Transplanted Island businesses bloom in new locations
Photo by Ralph Stewart
It is not unusual for established Island business owners to move to a new location. For some it's a matter of choice, in keeping with a goal to expand or downsize. For others, there is no choice involved at all, such as when a lease expires or property changes hands. Recently The Times talked to a sampling of some who have made the leap. As it turns out, they all said they are glad they did.
For Edgartown Hardware owners John and Pat Montes and Vineyard Electronics owners Linda and Don Sibley, relocating their long-established stores fulfilled a goal to expand their businesses. For Bunch of Grapes bookstore owner Dawn Braasch and Island Entertainment owner Anne Evasick, moving resulted in downsizing. And for Midnight Farm owner Tamara Weiss, the loss of a lease meant finding a new space, and quickly.
Two years ago the Montes moved their store on lower Main Street, Edgartown, its location for 64 years, to a new location out of downtown and about a half-mile away to 61 West Tisbury Road across the street from the Edgartown School. The building they bought formerly housed the Old Colony Chevrolet and Jeep dealership.
"This move for us has been the greatest thing that's ever happened," Mr. Montes told The Times in a phone conversation last week. "What's different is that because we're in a larger facility we can handle a lot more merchandise than what we used to. And because of that, we've doubled our business in two years. It's amazing. I just can't hardly believe it."
When asked if the store had a good Christmas season, Mr. Montes said all of the seasons have been good. "There have not been any bad to report, and how many businesses can say that?" he said.
The new facility has 7,000 square feet of retail display, more than double the space in the former downtown location.
"It's much more accessible for parking and easier for our customers to get in and out, so it has made a big difference," Mr. Montes said. "Plus, when they come there, there's a very good chance that they're going to find what they're looking for, because we do have a lot of merchandise."
Mr. Montes said finding the right location was the key factor in making the move.
"For a long time I had been looking at either opening a second location or moving my existing location to the right spot, and what better spot than I'm in," he said. "So the timing of it just worked, that's all."
Although the economy was struggling two years ago, Mr. Montes said that did not stop the couple from making the investment, once they found the right location. "Our minds were made up, and once you do that, you've got to find a way to make it work, and it did," he said.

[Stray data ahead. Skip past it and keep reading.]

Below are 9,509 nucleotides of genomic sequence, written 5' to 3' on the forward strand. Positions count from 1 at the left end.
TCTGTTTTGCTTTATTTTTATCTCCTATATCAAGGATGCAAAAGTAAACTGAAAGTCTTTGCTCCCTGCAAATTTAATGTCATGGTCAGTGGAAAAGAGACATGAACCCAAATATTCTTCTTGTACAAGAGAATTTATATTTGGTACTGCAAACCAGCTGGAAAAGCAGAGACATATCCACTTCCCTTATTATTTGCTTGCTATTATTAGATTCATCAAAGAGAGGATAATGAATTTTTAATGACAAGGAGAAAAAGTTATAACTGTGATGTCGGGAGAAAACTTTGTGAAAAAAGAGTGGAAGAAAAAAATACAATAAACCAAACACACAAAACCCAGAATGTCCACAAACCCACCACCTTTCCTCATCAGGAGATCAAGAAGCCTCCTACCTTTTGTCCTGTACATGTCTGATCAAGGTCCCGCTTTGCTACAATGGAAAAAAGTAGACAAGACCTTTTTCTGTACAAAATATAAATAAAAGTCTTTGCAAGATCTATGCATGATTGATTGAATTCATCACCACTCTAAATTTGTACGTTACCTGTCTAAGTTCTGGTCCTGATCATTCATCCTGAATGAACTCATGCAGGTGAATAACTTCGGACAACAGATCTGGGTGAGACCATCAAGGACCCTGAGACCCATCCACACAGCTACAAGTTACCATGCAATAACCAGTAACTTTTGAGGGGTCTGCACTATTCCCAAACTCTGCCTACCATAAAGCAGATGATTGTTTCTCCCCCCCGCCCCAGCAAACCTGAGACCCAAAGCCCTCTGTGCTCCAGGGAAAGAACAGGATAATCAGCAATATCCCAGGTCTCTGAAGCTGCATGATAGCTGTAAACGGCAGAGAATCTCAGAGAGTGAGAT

Since the building sat empty for at least five years, Mr. Montes said it took a lot of money to remodel the interior and purchase new equipment, shelving, and everything else. "But it was well worth it and I'm very happy about it," he added.
With a bigger store and more business, the Montes have been able to hire four more employees during the summer months and two additional full-time employees during the winter months.
Bunch of Grapes
Bunch of Grapes bookstore owner Dawn Braasch also speaks in positive terms about her decision to relocate, although her goal was to downsize, not expand. More than seven months ago, on May 25, she moved the store from its 40-year Main Street location in Vineyard Haven across the street into the building formerly occupied by the Bowl and Board store.
When Ms. Braasch announced her plans to move last spring, she said her decision to downsize was prompted by financial considerations. The bookstore had 5,000 square feet over two floors, compared to the former Bowl and Board building's 3,300 square feet on one floor. Ms. Braasch said that the new space would be less expensive to lease and staff.
In August Ms. Braasch told The Times that the move resulted in a winning combination, with sales up and rent payments down by half.
"It continues to be the best decision I could have made," she wrote in an email to The Times last week when asked for an update. "Response has been overwhelmingly positive and sales continue to do okay."
Following the bookstore's physical move last spring, in mid-December its inventory took a technological leap. Although Ms. Braasch did not change the range of books Bunch of Grapes offered when she made the move to the smaller store space, she added e-books, e-readers and e-reading accessories by Kobo to the mix.
Kobo has more than 10 million registered users worldwide, according to a press release from Ms. Braasch at that time. Through Kobo, she said Bunch of Grapes customers would have the opportunity to purchase e-books from an extensive catalog of titles while supporting their local bookstore at the same time.
"E-books and e-readers will never be our bread and butter, and it seems counter-intuitive to me to offer the very thing that could potentially put small independent booksellers like me out of business," Ms. Braasch said in her email to The Times. "But I wanted to be able to offer the best customer service I could and that meant offering the book in whatever format my customers wanted. I'm happy to report that we sold a few, but not that many, and we had a great Christmas selling physical books, which is really what we do best."
Vineyard Electronics owners Linda and Donald Sibley also moved their business right across the street. With their lease due to end, Ms. Sibley said they found themselves at a crossroads last year. Should they stay at their location of 30 years at 365 State Road in Tisbury, or use the opportunity to move to a bigger space? They decided last April to purchase from David Dutton Sr. the building across the street at 426 State Road, formerly leased by the Vineyard Home Center.